The period of time necessary to subject the tobacco to the action of the X-rays varies with the condition of the tobacco which is being treated. I have found, however, that when the tobacco is in the most favorable condition the shortest period within which the eggs, larvae, pupae or the insects themselves can be thoroughly destroyed is approximately ten seconds. This period may vary, however, with the various conditions in which the tobacco may be at the time it is being treated.

Having thus described myinvention, I claim:

1. The method of treating tobacco which consists in placing the same in such relation to an X-ray tube that it is subjected to the action of the X-rays emanating therefrom.

2. The mehod of treating tobacco for the purpose of destroying the eggs, larva. and F pupae of insects and also the lnseets thempurpose of destroying the eggs, larvze, and pupae of the insects which are destructive of tobacco, and also the said insects, which consists in placing the said tobacco in such reemanating therefrom pass through the said tobacco anscjfiplermitting it to remain in such relation a cient time for the said rays to destroy the said eggs, larvae, pupae, or insects. In testimony that I claim the foregoing as my invention, I have hereunto signed my name this 6th day of March, A. D. 1909.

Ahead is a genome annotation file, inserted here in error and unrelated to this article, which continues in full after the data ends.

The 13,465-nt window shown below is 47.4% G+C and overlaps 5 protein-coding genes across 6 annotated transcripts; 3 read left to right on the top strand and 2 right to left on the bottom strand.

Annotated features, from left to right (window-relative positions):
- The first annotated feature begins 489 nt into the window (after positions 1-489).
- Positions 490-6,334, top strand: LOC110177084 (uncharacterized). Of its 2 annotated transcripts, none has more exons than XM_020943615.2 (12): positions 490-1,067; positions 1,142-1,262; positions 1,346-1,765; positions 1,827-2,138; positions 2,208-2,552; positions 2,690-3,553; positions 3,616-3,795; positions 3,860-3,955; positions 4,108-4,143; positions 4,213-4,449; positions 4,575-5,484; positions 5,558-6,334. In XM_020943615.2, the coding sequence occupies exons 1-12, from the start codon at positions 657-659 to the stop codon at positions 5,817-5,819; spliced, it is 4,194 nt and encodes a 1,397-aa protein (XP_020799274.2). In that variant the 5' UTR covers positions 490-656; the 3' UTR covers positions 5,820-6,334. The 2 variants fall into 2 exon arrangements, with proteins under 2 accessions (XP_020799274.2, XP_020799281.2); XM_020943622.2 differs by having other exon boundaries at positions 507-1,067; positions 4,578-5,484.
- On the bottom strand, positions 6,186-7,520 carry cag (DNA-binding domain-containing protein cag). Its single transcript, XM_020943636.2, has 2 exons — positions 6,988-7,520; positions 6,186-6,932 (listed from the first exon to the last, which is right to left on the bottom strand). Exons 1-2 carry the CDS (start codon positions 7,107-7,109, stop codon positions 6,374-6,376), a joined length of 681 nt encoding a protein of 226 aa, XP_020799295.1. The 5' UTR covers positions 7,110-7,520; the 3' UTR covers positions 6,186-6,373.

In the presence of JOHN H. HooE, CARRIE E. KLEINFELDER.

selves which may be found upon tobacco,

3. The method of treating tobacco for the I lation to an X-ray generator that the X-rays

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US2480198 *Nov 26, 1945Aug 30, 1949Machlett Lab IncElectrical discharge tube
US2767322 *Feb 15, 1954Oct 16, 1956Daly Webster JIndustrial x-ray exposure chambers
US3240212 *Oct 5, 1962Mar 15, 1966Royali H RoysterMethods of treating smoking tobacco
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Cooperative ClassificationA24B15/22